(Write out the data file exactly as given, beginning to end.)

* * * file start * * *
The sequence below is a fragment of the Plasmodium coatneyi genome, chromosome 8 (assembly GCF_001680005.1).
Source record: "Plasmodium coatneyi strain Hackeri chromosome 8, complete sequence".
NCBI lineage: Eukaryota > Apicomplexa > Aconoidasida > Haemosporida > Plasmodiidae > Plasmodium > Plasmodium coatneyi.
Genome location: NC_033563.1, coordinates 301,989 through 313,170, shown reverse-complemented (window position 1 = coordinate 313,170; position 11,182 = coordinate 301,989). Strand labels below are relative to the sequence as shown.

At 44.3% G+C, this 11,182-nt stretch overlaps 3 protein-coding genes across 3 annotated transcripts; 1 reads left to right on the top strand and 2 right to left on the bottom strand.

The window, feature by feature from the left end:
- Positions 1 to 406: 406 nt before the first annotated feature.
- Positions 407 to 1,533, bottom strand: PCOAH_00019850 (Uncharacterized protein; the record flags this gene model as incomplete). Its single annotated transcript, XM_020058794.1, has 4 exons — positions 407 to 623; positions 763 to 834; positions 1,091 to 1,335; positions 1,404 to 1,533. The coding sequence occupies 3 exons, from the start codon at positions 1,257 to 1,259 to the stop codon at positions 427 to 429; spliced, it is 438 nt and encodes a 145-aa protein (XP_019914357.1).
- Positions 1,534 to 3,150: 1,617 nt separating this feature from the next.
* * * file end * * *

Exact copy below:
The sequence below is a fragment of the Plasmodium coatneyi genome, chromosome 8 (assembly GCF_001680005.1).
Source record: "Plasmodium coatneyi strain Hackeri chromosome 8, complete sequence".
NCBI lineage: Eukaryota > Apicomplexa > Aconoidasida > Haemosporida > Plasmodiidae > Plasmodium > Plasmodium coatneyi.
Genome location: NC_033563.1, coordinates 301,989 through 313,170, shown reverse-complemented (window position 1 = coordinate 313,170; position 11,182 = coordinate 301,989). Strand labels below are relative to the sequence as shown.

At 44.3% G+C, this 11,182-nt stretch overlaps 3 protein-coding genes across 3 annotated transcripts; 1 reads left to right on the top strand and 2 right to left on the bottom strand.

The window, feature by feature from the left end:
- Positions 1 to 406: 406 nt before the first annotated feature.
- Positions 407 to 1,533, bottom strand: PCOAH_00019850 (Uncharacterized protein; the record flags this gene model as incomplete). Its single annotated transcript, XM_020058794.1, has 4 exons — positions 407 to 623; positions 763 to 834; positions 1,091 to 1,335; positions 1,404 to 1,533. The coding sequence occupies 3 exons, from the start codon at positions 1,257 to 1,259 to the stop codon at positions 427 to 429; spliced, it is 438 nt and encodes a 145-aa protein (XP_019914357.1).
- Positions 1,534 to 3,150: 1,617 nt separating this feature from the next.